Hi. My name is Porter, and I’m a curator. My digital library is vast, filled with photos, expenses, business cards, links, memories, reminders, music, recipes, and any number of kinds of files you might imagine. All of it, all of it, is stored in the cloud. I’ve tried a ton of curation tools over the years. I think I started with delicious almost a decade ago. I’ve given diigo, Symbaloo, and learni.st a spin as well as many others that were not even memorable enough to list.
The truth is I like Pinterest the best for my daily use. I don’t curate a lot of education things like lesson plans or activities under my own account, but am responsible for the majority of the pins other than DENbrarian boards on the DiscoveryEd Pinterest page. Have you tried Pinterest? I keep my recipes there.
Scoop.it! was one of the first curation tool I tried. I’ve primarily used Scoop.it! to provide resources from presentations. Here’s an example from several years ago on Digital Storytelling. I’ve totally presented to a live audience via scoop.it! I plan to do the same for this class. I’ll upload the video of my presentation to YouTube, then add it as the first resource you’ll see on the finished Scoop. That’s the main reason I chose scoop.it! I like being able to package the entire thing in one place.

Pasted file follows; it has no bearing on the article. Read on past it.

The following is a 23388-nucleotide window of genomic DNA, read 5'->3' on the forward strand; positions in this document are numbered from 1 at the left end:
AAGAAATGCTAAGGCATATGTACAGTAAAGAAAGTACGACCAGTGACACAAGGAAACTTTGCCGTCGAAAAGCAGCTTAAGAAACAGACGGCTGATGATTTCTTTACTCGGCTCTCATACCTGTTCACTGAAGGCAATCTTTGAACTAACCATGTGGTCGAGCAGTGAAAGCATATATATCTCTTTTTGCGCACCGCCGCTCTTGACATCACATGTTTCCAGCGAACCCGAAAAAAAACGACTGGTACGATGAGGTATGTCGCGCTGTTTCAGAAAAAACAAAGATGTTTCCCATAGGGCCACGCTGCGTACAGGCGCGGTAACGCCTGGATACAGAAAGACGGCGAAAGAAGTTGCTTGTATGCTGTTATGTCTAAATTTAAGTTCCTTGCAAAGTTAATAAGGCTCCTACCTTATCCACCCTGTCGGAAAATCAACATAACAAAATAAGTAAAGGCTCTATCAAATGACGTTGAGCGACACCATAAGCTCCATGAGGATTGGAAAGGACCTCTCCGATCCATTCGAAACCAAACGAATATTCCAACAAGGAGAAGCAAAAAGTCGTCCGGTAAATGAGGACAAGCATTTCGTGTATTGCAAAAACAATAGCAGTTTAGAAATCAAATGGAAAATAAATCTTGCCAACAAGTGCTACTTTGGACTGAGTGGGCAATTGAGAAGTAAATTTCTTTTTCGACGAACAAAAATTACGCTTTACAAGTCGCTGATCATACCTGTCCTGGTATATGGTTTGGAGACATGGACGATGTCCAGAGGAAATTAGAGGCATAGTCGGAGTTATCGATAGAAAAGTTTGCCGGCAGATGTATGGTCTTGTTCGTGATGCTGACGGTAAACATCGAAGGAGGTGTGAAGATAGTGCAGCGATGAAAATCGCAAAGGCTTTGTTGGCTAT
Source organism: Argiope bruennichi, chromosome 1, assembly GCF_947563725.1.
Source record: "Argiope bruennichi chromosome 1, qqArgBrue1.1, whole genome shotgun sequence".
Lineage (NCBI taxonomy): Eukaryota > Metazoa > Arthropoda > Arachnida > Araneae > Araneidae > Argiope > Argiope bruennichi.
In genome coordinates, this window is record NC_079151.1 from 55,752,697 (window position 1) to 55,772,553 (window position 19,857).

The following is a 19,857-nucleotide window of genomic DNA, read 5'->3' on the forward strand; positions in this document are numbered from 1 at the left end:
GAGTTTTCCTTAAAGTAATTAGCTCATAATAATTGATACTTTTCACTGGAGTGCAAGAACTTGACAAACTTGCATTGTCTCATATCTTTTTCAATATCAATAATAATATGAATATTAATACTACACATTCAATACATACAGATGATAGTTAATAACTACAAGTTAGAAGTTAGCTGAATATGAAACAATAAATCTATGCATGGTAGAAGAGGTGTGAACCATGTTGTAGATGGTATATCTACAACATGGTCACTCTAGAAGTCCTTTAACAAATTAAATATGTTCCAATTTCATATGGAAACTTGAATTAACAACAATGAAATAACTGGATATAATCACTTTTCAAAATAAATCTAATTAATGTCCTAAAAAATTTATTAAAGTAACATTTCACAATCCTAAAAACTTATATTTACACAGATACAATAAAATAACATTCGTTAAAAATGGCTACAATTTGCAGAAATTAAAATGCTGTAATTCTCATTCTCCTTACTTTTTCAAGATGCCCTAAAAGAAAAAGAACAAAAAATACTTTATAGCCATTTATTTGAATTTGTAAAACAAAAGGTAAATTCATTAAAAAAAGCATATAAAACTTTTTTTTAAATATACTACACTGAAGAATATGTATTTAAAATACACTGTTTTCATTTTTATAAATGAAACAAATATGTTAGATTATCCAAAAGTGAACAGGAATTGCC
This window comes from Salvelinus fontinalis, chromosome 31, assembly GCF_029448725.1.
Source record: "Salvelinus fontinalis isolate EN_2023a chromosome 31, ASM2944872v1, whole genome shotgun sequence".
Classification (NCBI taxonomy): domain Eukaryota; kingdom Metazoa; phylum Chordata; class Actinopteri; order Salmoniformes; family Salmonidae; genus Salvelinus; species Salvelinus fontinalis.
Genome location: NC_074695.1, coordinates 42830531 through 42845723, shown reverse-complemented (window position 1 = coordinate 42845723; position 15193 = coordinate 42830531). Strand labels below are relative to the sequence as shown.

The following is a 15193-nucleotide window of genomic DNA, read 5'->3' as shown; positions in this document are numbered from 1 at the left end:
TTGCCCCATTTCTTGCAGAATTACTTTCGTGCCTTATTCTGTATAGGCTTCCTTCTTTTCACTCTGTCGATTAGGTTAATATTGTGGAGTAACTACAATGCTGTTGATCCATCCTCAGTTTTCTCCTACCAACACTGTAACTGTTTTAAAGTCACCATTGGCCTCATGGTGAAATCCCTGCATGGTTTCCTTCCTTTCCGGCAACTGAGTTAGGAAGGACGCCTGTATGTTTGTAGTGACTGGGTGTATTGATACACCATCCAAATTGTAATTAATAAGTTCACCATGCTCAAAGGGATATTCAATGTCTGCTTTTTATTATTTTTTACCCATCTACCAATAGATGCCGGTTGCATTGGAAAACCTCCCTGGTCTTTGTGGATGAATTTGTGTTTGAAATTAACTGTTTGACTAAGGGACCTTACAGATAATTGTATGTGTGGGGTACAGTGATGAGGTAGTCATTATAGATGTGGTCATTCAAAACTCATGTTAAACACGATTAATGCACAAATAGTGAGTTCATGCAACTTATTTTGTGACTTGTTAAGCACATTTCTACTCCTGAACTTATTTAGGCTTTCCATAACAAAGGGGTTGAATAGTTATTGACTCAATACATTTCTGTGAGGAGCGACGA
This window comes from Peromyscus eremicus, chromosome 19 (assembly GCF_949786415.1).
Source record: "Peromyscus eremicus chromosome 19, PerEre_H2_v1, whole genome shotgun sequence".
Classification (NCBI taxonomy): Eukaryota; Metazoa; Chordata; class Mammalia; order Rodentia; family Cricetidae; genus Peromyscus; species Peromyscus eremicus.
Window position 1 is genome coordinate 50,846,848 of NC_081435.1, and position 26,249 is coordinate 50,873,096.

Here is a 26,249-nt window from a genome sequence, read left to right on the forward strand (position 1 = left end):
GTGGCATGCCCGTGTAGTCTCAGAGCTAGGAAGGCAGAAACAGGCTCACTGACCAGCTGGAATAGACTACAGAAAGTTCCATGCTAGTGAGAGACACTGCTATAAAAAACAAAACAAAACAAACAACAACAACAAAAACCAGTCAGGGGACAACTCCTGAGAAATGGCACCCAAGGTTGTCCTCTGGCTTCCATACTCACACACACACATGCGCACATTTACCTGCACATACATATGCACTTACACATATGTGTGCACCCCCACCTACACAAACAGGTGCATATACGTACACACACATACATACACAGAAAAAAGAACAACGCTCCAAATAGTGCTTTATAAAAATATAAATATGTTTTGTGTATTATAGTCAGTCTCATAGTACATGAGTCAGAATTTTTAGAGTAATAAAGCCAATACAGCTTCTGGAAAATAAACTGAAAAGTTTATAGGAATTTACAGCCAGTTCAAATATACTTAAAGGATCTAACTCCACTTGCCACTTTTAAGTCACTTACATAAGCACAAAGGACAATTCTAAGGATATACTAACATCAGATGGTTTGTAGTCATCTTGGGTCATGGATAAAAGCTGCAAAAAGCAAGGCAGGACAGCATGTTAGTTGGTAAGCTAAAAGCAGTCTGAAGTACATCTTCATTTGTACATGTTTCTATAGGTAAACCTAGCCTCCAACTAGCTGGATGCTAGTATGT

Check out the draft I’ve started for my project: Coding in the Classroom on Scoop.it! If you are choosing Scoop.it!, don’t frealk out over all the suggested posts. I totally ignore them. I go find my own resources and use Scoop.it! to curate and SHARE what I found. I know there’s a social element available via Scoop.it!, but I don’t use it.
So, how do I choose what to include? Did you know there is a whole bunch of stuff out there about coding and coding in the classroom? When I think about what to include on my Coding in the Classroom scoop, I’m currently in the mode of scooping anything that I think might be useful in my presentation or that might be a good resource for teachers. As I dig in, I expect I will remove some resources. I suppose the easiest way to explain that is I’m in quantity mode right now. As I build the messaging around my presentation, I’ll start to weed out things so that the final curation is cohesive. My decisions about sources will be influenced by how meaningfully they fit the story I tell. That’s when I’ll hit what I hope is the right blend of quality and quantity. I want resource that are useful, but not overwhelming.
Right now the mix includes some theory and supporting documents for teaching coding in schools. I’ve not found the topic to be extremely controversial. I think people agree that coding should be taught in schools. I have seen some things about barriers and included them. The other thing I am curating in addition to articles about coding in the classroom is a bunch of resources about learning to code. These serve as resources for teachers interested in teaching coding or running a coding club. I’ve even tried out a few of them on my own. I just finished the html5/css course from Code Avengers. Being able to speak intelligently about the different places to learn to code will likely be my biggest challenge. There are so many!